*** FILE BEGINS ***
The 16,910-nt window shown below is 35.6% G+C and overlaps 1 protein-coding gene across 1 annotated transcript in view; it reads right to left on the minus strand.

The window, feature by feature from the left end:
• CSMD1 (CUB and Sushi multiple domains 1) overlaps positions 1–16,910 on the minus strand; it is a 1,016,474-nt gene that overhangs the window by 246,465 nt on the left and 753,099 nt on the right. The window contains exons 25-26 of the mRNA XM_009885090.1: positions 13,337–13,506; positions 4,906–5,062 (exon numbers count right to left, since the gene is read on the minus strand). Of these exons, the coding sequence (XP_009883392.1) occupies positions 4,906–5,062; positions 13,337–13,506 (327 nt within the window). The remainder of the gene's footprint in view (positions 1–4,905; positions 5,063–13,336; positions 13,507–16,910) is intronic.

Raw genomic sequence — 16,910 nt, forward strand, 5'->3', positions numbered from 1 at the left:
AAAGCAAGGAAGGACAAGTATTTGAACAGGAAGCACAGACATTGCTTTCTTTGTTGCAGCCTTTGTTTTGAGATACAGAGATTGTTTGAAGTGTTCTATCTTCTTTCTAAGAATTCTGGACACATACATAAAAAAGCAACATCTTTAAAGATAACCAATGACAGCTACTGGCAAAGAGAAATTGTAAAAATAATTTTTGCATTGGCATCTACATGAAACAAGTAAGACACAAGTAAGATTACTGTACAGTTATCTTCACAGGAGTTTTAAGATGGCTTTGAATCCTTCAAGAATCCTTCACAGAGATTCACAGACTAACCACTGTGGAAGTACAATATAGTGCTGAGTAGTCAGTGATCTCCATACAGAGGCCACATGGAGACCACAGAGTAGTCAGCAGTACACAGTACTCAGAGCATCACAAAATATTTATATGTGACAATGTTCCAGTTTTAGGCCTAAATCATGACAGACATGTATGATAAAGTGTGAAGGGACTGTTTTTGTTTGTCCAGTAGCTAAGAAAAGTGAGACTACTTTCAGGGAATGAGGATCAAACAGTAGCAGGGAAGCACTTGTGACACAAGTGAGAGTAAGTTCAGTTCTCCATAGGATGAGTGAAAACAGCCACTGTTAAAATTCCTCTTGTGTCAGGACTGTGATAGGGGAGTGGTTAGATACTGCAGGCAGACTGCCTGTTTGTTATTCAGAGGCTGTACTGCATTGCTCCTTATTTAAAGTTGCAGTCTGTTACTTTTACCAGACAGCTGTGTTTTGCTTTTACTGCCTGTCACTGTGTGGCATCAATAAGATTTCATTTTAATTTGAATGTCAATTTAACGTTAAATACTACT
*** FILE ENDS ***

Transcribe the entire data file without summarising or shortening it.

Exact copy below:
The 16,910-nt window shown below is 35.6% G+C and overlaps 1 protein-coding gene across 1 annotated transcript in view; it reads right to left on the minus strand.

The window, feature by feature from the left end:
• CSMD1 (CUB and Sushi multiple domains 1) overlaps positions 1–16,910 on the minus strand; it is a 1,016,474-nt gene that overhangs the window by 246,465 nt on the left and 753,099 nt on the right. The window contains exons 25-26 of the mRNA XM_009885090.1: positions 13,337–13,506; positions 4,906–5,062 (exon numbers count right to left, since the gene is read on the minus strand). Of these exons, the coding sequence (XP_009883392.1) occupies positions 4,906–5,062; positions 13,337–13,506 (327 nt within the window). The remainder of the gene's footprint in view (positions 1–4,905; positions 5,063–13,336; positions 13,507–16,910) is intronic.

Raw genomic sequence — 16,910 nt, forward strand, 5'->3', positions numbered from 1 at the left:
AAAGCAAGGAAGGACAAGTATTTGAACAGGAAGCACAGACATTGCTTTCTTTGTTGCAGCCTTTGTTTTGAGATACAGAGATTGTTTGAAGTGTTCTATCTTCTTTCTAAGAATTCTGGACACATACATAAAAAAGCAACATCTTTAAAGATAACCAATGACAGCTACTGGCAAAGAGAAATTGTAAAAATAATTTTTGCATTGGCATCTACATGAAACAAGTAAGACACAAGTAAGATTACTGTACAGTTATCTTCACAGGAGTTTTAAGATGGCTTTGAATCCTTCAAGAATCCTTCACAGAGATTCACAGACTAACCACTGTGGAAGTACAATATAGTGCTGAGTAGTCAGTGATCTCCATACAGAGGCCACATGGAGACCACAGAGTAGTCAGCAGTACACAGTACTCAGAGCATCACAAAATATTTATATGTGACAATGTTCCAGTTTTAGGCCTAAATCATGACAGACATGTATGATAAAGTGTGAAGGGACTGTTTTTGTTTGTCCAGTAGCTAAGAAAAGTGAGACTACTTTCAGGGAATGAGGATCAAACAGTAGCAGGGAAGCACTTGTGACACAAGTGAGAGTAAGTTCAGTTCTCCATAGGATGAGTGAAAACAGCCACTGTTAAAATTCCTCTTGTGTCAGGACTGTGATAGGGGAGTGGTTAGATACTGCAGGCAGACTGCCTGTTTGTTATTCAGAGGCTGTACTGCATTGCTCCTTATTTAAAGTTGCAGTCTGTTACTTTTACCAGACAGCTGTGTTTTGCTTTTACTGCCTGTCACTGTGTGGCATCAATAAGATTTCATTTTAATTTGAATGTCAATTTAACGTTAAATACTACT